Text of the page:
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I found some kind of worms in my chicken scat, don't know what kind. Can I just order a broad spect

Discussion in 'Predators and Pests' started by John Knight, Jan 18, 2018.

  1. John Knight

    John Knight Chirping

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    Brtoadspectrum dewormed or I need to tak down the type of worm and buy dewormed specific to it?
     
  2. azygous

    azygous Free Ranging 8 Years

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    Just get Safeguard, It will take care of all species. You can probably get it at Walmart in the pet section.
     
  3. casportpony

    casportpony Poop Inspector General Premium Member Project Manager 6 Years

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    What did the worm look like? How many chickens do you have? Do you want to worm them one-by-one orally or do you want something that you can put in their water?
     
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  4. happyfrenchman

    happyfrenchman Songster 9 Years

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    Go to your local feed store and get Wazine or some other form of Piperazine. Tell the feed store people what you are doing. They will likely give you Wazine. It is a broad, poultry friendly medication that is easily given in their water and is effective. It is for chickens. It has very clear dosing instructions for chickens. You dont have to know what kind of worm. It kills them all.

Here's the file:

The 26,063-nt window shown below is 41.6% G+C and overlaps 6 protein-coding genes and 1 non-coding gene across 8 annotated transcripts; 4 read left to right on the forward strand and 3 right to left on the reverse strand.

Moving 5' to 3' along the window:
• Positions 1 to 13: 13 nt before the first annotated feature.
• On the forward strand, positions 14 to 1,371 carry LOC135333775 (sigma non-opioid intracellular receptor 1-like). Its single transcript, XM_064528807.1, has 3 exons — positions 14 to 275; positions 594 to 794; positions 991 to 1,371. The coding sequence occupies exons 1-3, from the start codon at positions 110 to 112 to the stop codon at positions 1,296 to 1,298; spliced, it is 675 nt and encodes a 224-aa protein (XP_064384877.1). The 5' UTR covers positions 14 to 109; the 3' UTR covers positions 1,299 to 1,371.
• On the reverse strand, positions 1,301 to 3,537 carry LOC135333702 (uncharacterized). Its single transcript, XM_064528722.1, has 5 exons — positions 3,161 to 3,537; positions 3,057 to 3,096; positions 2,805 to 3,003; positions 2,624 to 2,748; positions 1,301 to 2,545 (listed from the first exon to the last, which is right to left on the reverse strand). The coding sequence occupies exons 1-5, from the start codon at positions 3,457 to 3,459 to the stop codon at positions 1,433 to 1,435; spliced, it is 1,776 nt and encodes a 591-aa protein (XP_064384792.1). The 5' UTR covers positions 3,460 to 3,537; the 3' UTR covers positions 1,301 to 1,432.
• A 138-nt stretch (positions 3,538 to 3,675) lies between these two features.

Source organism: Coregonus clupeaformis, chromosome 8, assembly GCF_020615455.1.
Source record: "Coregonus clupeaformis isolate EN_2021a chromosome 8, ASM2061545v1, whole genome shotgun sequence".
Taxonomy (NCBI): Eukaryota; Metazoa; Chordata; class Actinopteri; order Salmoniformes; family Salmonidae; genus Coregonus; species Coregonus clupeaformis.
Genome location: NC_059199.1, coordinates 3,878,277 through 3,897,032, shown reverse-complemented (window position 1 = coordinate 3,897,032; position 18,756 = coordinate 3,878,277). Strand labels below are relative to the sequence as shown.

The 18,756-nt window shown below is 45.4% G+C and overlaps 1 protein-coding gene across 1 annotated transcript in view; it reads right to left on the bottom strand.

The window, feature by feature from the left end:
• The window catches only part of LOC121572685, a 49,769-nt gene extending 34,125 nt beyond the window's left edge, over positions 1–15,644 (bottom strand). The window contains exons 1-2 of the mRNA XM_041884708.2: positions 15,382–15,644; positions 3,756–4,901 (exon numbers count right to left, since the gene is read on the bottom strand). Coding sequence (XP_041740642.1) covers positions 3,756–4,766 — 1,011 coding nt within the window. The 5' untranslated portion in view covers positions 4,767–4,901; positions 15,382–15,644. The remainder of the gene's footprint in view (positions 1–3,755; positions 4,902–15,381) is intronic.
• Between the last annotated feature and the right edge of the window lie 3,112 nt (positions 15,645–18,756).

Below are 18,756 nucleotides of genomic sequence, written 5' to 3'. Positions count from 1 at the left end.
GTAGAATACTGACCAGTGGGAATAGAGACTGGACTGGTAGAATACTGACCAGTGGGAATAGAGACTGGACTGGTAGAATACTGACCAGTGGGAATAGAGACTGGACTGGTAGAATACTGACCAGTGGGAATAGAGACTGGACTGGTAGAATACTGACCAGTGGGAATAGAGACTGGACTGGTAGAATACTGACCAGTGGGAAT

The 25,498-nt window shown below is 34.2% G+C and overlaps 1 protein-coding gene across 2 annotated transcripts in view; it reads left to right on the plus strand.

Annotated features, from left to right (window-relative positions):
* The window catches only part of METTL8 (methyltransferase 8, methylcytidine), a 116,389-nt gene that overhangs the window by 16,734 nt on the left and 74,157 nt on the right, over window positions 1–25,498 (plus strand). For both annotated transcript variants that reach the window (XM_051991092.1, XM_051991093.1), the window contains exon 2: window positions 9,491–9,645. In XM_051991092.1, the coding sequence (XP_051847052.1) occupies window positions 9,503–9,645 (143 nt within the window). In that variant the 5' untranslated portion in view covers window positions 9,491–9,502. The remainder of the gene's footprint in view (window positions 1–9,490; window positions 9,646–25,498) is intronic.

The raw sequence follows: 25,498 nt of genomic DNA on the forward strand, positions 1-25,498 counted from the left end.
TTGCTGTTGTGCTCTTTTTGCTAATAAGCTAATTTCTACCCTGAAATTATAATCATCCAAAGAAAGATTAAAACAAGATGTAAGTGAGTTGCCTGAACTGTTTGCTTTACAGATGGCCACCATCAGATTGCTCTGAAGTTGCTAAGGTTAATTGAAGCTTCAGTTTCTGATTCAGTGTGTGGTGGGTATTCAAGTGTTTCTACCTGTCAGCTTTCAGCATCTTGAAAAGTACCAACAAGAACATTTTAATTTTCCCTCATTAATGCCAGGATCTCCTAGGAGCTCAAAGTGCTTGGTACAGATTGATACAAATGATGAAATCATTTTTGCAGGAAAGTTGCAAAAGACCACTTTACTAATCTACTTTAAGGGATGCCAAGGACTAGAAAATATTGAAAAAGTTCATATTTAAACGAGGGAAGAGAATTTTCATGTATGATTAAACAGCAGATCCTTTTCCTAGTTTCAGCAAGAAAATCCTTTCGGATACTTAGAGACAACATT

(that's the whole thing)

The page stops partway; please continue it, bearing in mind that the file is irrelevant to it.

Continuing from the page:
John Knight likes this.
  5. casportpony

    casportpony Poop Inspector General Premium Member Project Manager 6 Years

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    Actually, Wazine (piperazine) does not kill all worms, it kills only large roundworms.
     
  6. happyfrenchman

    happyfrenchman Songster 9 Years

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    What kind of worms do you think chickens usually have?
     
    John Knight likes this.
  7. casportpony

    casportpony Poop Inspector General Premium Member Project Manager 6 Years

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    Cecal worms, tapeworms, capillary worm, and roundworms.
     
  8. casportpony

    casportpony Poop Inspector General Premium Member Project Manager 6 Years

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    Roundworms and tapes are the only ones we ever see because they are quite large.
     
  9. orrpeople

    orrpeople Hopping...a lot Premium Member

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    I'd be interested in a picture or a good description of what you found.
    Chickens can get all manner of parasites because they spend the majority of their time eating off of and wallowing in the ground. :)
     
  10. SonoranChick

    SonoranChick Crowing

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    Tapeworms will not be killed by wazine unfortunately. Luckily, tapes are rare. I agree with the above advice to nail down what worm you are dealing with before treating. No use in treating and going through egg withdrawal if it's not even killing the problem. Good luck, keep us posted.